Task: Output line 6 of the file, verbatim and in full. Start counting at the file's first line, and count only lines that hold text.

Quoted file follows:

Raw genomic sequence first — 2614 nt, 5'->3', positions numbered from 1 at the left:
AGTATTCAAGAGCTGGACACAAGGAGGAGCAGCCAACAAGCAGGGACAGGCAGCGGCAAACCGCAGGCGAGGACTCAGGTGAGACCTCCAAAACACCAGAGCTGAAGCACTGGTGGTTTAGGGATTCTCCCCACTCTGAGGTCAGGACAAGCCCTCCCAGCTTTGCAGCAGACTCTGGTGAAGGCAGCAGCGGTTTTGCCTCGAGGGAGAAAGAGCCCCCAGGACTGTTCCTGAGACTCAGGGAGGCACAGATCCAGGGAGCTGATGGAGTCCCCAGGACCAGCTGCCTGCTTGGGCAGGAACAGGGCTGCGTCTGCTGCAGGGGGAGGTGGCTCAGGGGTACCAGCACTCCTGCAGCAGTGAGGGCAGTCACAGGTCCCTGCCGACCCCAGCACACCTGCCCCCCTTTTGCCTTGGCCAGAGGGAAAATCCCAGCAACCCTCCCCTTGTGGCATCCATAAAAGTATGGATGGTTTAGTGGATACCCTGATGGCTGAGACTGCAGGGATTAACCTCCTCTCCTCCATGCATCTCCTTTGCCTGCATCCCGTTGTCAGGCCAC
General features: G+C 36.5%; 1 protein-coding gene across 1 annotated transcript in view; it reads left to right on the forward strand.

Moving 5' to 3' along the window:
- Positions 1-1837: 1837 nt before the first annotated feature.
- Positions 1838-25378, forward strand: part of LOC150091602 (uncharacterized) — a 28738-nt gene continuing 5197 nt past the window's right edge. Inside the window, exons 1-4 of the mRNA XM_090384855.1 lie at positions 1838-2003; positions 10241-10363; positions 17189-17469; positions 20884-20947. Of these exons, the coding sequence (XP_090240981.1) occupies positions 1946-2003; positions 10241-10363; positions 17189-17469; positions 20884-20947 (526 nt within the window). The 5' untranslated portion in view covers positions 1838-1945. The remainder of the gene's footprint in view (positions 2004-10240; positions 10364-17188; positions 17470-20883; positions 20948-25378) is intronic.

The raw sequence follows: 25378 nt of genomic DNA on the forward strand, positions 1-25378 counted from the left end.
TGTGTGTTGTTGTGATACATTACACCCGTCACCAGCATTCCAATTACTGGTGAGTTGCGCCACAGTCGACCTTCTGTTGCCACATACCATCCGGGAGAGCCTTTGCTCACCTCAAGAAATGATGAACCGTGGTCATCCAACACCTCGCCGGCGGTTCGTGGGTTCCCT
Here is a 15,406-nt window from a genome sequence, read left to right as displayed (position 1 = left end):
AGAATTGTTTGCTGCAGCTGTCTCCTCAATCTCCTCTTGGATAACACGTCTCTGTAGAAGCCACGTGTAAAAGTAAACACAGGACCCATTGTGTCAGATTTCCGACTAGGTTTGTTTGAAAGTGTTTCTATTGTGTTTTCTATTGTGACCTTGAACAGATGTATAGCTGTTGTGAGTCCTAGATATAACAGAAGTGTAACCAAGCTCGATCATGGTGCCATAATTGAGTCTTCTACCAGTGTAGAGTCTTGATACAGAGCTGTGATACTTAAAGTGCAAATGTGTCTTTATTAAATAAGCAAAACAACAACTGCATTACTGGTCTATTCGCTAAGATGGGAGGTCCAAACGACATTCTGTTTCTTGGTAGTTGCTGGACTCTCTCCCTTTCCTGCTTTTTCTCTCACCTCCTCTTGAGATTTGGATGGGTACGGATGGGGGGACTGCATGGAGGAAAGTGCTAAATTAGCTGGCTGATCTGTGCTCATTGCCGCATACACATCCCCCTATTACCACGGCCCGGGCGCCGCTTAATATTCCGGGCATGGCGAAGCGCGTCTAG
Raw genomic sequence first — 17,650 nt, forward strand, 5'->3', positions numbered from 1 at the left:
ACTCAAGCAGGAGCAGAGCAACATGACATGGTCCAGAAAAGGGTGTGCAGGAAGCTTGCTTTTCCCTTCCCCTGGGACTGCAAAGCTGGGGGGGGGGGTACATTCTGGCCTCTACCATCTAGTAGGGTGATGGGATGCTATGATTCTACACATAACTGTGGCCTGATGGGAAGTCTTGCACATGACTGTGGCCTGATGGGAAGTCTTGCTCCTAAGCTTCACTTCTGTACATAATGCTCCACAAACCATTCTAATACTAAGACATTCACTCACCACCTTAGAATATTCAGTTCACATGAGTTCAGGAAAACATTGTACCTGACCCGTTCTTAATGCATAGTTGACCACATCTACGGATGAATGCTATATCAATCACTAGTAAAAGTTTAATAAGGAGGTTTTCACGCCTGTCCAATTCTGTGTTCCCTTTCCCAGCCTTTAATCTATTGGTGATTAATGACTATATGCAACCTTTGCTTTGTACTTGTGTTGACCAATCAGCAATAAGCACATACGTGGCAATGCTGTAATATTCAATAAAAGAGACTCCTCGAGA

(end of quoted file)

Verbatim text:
- Positions 1838-25378, forward strand: part of LOC150091602 (uncharacterized) — a 28738-nt gene continuing 5197 nt past the window's right edge. Inside the window, exons 1-4 of the mRNA XM_090384855.1 lie at positions 1838-2003; positions 10241-10363; positions 17189-17469; positions 20884-20947. Of these exons, the coding sequence (XP_090240981.1) occupies positions 1946-2003; positions 10241-10363; positions 17189-17469; positions 20884-20947 (526 nt within the window). The 5' untranslated portion in view covers positions 1838-1945. The remainder of the gene's footprint in view (positions 2004-10240; positions 10364-17188; positions 17470-20883; positions 20948-25378) is intronic.